Mary C. Waters, the chairman of the sociology department at Harvard, who has studied West Indian immigrants, says they are initially more successful than many African-Americans for a number of reasons. Since they come from majority-black countries, they are less psychologically handicapped by the stigma of race. In addition, many arrive with higher levels of education and professional experience. And at first, they encounter less discrimination.
"You need a philosophical discussion about what are the aims of affirmative action,'' Professor Waters said. "If it's about getting black faces at Harvard, then you're doing fine. If it's about making up for 200 to 500 years of slavery in this country and its aftermath, then you're not doing well. And if it's about having diversity that includes African-Americans from the South or from inner-city high schools, then you're not doing well, either."
Even among black scholars there is disagreement on whether a discussion about the origins of black students is helpful. Orlando Patterson, a Harvard sociologist and West Indian native, said he wished others would "let sleeping dogs lie."
"The doors are wide open - as wide open as they ever will be - for native-born black middle-class kids to enter elite colleges," he wrote in an e-mail message.
There is also wide disagreement about what, if anything, should be done about the underrepresentation of African-American students whose families have been here for generations. Even Professor Gates, who can trace his ancestry back to slaves, and Professor Guinier, whose mother is white and whose father immigrated from Jamaica, emphasize different ideas.
"This is about the kids of recent arrivals beating out the black indigenous middle-class kids," said Professor Gates, who plans to assemble a study group on the subject. "We need to learn what the immigrants' kids have so we can bottle it and sell it, because many members of the African-American community, particularly among the chronically poor, have lost that sense of purpose and values which produced our generation."
In Professor Guinier's view, there are plenty of other blacks who could also succeed at elite colleges, but the institutions are not doing enough to find them. She said they were overly reliant on measures like SAT scores, which correlate strongly with family wealth and parental education.
"Colleges and universities are defaulting on their obligation to train and educate a representative group of future leaders," said Professor Guinier, a Harvard graduate herself who has been studying college admissions practices for more than a decade. "And they are excluding poor and working-class whites, not just descendants of slaves."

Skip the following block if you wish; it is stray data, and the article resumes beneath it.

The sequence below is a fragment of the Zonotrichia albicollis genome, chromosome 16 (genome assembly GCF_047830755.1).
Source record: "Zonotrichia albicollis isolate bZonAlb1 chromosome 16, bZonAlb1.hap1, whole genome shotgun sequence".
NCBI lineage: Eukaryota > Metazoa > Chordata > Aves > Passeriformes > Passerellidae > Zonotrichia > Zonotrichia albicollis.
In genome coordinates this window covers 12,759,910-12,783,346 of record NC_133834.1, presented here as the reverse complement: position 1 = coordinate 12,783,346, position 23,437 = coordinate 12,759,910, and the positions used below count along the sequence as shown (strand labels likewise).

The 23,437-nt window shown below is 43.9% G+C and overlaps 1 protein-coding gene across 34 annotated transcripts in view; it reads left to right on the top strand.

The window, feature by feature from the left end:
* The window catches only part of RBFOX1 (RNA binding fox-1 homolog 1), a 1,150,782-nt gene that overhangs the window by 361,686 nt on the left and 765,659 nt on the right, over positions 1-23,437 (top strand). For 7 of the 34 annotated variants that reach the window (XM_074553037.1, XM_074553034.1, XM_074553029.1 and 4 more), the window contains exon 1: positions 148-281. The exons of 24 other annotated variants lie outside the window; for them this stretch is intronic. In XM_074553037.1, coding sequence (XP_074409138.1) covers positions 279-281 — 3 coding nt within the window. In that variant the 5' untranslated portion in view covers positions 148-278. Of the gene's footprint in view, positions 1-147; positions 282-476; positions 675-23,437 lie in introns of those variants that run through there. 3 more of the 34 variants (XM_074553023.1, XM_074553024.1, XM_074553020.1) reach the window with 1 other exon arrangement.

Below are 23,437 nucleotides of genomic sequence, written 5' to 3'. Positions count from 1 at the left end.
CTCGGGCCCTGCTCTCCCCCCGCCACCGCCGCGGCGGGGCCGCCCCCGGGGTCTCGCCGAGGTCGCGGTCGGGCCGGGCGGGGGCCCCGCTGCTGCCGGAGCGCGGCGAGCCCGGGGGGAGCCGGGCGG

Harvard admissions officials say that they, too, are concerned about attracting more lower-income students of all races. They plan to spend an additional $300,000 to $375,000 a year to recruit more low-income students and provide more financial aid to these students.
"This increases the chances that we will be able to reach into the communities that have not been reached," said William R. Fitzsimmons, dean of admissions and financial aid.
While Harvard officials ignore the ethnic distinctions among their black students, Harvard's black undergraduates are developing a body of literature in the form of student research papers.
Aisha Haynie, the undergraduate whose senior thesis Professor Guinier cited, said her research was prompted by the reaction from her black classmates when she told them that she was not from the West Indies or Africa, but from the Carolinas. "They would say, 'No, where are you really from?' " said Ms. Haynie, 26, who earned a master's degree in public policy at Princeton and is now in medical school.
Marques J. Redd, a 20-year-old from Macon, Ga., who graduated in June and was one of the editors of Harvard's black student guide, said that Harvard officials had discouraged them from collecting the data on who the black students were.
"But we thought it was one aspect of the black experience at Harvard that should be documented," he said. "The knowledge had power. It was something that needed to be out in the open instead of something that people whispered about."